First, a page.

“A giant elk is trapped inside the yard of a family of teenaged boys while their tyrannical father gradually shrinks to the size of a doll.”
If there was an award for intriguing short story summaries, the description of one of David Ryan’s tales would win first prize.
Also promised on the back cover of his new short story collection, “Animals in Motion”: “A child discovers the scene of a bizarre and unexplained crash in Roswell, New Mexico” and “A former Olympic contender, after an injury leaves him with a glass eye, takes work as a security guard at the mansion of a ruthless CEO.”
They sound like must-read stories, all of them.
But when the reader opens “Animals in Motion,” they will find 13 narratives written in workmanlike prose with few exotic touches to challenge the casual booklover. Though Ryan’s themes are inventive, his presentation tends to have little impact, falling gently on the page and remaining there when the cover closes, rather than lodging in the reader’s mind.
Each of Ryan’s stories centers on a man resigned to the disappointments of life in late 20th to early 21st century America. The narrators have been tamed, sometimes broken, by their struggles with dead-end jobs, disastrous relationships, alcoholism and the realization that they have failed to achieve their dreams. The women in their lives — wives, lovers, mothers, sisters — have vanished or are inexorably retreating.
Ryan offers hints about the reasons for their absences while integrating the lacunae they leave behind into his stoic protagonists’ work-a-day pursuits as security guards, dishwashers and factory workers. “You get to where all you see are the spaces between people passing on the street,” one of the imminently departing women, unnamed and unavailable to the protagonist, observes in “The Good Life.”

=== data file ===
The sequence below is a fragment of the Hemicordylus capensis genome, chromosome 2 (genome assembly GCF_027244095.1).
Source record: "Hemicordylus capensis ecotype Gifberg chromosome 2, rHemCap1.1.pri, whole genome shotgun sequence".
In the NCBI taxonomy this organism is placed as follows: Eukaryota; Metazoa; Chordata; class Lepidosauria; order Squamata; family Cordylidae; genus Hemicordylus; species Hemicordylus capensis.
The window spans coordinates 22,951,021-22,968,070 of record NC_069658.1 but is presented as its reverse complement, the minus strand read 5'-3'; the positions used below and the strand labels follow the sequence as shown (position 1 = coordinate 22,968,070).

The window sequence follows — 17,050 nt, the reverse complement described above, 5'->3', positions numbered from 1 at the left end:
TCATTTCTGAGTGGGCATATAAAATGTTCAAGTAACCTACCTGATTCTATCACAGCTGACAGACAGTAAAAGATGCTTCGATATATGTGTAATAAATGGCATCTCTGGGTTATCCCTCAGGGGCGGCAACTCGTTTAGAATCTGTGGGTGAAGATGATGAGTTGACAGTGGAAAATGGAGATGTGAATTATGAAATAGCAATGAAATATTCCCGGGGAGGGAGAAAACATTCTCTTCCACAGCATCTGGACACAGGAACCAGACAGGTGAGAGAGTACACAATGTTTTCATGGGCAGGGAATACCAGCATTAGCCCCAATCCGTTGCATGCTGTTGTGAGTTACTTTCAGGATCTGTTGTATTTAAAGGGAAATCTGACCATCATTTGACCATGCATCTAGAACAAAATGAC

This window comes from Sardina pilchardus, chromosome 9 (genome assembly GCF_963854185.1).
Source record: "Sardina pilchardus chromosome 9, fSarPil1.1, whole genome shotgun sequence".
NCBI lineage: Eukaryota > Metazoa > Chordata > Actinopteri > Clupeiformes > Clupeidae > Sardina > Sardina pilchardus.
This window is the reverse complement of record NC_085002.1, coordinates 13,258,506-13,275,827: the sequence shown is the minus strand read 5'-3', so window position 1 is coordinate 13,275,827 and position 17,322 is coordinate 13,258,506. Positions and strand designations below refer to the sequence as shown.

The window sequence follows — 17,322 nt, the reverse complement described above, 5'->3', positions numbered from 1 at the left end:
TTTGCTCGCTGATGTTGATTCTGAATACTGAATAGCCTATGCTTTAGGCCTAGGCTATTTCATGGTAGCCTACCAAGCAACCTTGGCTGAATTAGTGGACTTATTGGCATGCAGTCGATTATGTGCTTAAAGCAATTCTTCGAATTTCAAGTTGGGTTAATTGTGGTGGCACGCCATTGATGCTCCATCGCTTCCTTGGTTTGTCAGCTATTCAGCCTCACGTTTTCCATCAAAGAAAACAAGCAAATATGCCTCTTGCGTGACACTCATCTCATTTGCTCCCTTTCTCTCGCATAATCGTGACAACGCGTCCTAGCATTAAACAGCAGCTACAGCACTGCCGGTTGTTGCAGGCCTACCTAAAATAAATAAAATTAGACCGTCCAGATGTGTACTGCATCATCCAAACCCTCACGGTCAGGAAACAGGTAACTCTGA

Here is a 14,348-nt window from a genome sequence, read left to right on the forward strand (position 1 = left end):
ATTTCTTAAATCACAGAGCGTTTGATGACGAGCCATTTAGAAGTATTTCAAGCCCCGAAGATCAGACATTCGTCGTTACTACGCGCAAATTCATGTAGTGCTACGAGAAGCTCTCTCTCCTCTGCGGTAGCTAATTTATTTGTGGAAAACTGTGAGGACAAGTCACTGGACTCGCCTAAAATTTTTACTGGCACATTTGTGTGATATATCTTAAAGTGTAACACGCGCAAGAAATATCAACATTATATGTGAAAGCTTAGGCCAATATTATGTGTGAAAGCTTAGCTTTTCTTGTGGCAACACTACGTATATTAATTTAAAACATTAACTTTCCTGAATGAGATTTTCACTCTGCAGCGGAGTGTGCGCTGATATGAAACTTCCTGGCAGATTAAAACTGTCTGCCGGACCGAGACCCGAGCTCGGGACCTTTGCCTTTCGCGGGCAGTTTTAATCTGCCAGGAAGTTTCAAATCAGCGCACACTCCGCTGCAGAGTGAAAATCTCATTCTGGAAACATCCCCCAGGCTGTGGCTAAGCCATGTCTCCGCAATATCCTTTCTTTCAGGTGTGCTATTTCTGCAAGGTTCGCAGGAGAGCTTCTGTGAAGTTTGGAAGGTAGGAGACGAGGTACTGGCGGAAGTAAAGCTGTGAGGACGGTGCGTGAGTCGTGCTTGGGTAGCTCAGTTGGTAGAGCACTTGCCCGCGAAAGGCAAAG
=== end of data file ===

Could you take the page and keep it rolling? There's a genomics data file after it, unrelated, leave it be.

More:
Ryan’s pacing is leisurely and his allusions are delicate. In the opening story of the collection, “The Canyon,” the only hint that Ryan gives about the true identities of the story’s villains can be found in just one sentence: “A group of hippies [were] renting cabins from George, the blind old man who owned the property next over, another movie ranch scrabbling to get by.” The reader could easily miss the veiled reference to 80-year-old George Spahn, owner of Spahn’s Movie Ranch in Southern California, which the Manson Family used as its base of operations in 1968.
Ryan’s penchant for suggestion works best when he allows elements of magical realism to dominate the plot.
In his strongest piece, “The Bull Elk,” a father actually shrinks “to the size of a cheap doll.” Ryan’s confidence in the strength of the story’s concept allows the symbolism of a man’s literal diminishment to shine through. “We didn’t understand any of our father anymore, but it didn’t matter. He had lost his hold,” Ryan writes. “I could trace the origin of his shrinking to a time soon after our mother left, the first point back to where we could remember anything, really. Only a pin of light in the dark.” Trapped within his own body, the father’s gradual wasting mirrors the slow starvation of the titular bull elk trapped within the family’s fenced yard.
Ryan is a teacher in the Sarah Lawrence College writing program, and his stories give the impression of having been crafted as MFA teaching examples, each of them rewritten again and again based on years of student feedback until all that was strange and magical in the original drafts had been leeched away.
The end result is a short story collection that, had it been a fashion collection, would be classified as “normcore.” “Animals in Motion” is not the bejeweled evening gown the author seems to have originally intended, but a well-worn grey sweatshirt. That is not to say the collection is a failure; sometimes you want to wrap yourself in a comfortable old shirt.
Still, Ryan might have done well to apply his assessment of the Manson Family to the early drafts of his stories: “None of them were beautiful, he thought. But they were at a time of life where very little had been torn from them, and that simple fact gave them an attractiveness.”
Book Review - Animals in Motion by David Ryan